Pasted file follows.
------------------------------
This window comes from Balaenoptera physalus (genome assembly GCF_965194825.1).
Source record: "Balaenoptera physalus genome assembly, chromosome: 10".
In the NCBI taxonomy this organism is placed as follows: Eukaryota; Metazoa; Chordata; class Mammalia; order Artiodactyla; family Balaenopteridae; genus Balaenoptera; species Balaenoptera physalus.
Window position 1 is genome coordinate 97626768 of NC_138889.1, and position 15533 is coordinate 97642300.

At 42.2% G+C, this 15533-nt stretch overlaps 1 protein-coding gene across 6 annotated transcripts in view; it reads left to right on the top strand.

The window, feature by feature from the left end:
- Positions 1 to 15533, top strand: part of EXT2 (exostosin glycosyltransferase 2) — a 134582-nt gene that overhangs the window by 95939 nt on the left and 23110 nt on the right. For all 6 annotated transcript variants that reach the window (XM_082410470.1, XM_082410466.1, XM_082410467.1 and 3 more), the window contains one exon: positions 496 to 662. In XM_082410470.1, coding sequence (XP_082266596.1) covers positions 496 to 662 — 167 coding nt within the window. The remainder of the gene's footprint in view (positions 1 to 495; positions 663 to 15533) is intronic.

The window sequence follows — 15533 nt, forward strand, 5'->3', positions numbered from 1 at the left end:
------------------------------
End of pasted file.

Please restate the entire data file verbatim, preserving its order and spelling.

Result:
This window comes from Balaenoptera physalus (genome assembly GCF_965194825.1).
Source record: "Balaenoptera physalus genome assembly, chromosome: 10".
In the NCBI taxonomy this organism is placed as follows: Eukaryota; Metazoa; Chordata; class Mammalia; order Artiodactyla; family Balaenopteridae; genus Balaenoptera; species Balaenoptera physalus.
Window position 1 is genome coordinate 97626768 of NC_138889.1, and position 15533 is coordinate 97642300.

At 42.2% G+C, this 15533-nt stretch overlaps 1 protein-coding gene across 6 annotated transcripts in view; it reads left to right on the top strand.

The window, feature by feature from the left end:
- Positions 1 to 15533, top strand: part of EXT2 (exostosin glycosyltransferase 2) — a 134582-nt gene that overhangs the window by 95939 nt on the left and 23110 nt on the right. For all 6 annotated transcript variants that reach the window (XM_082410470.1, XM_082410466.1, XM_082410467.1 and 3 more), the window contains one exon: positions 496 to 662. In XM_082410470.1, coding sequence (XP_082266596.1) covers positions 496 to 662 — 167 coding nt within the window. The remainder of the gene's footprint in view (positions 1 to 495; positions 663 to 15533) is intronic.

The window sequence follows — 15533 nt, forward strand, 5'->3', positions numbered from 1 at the left end: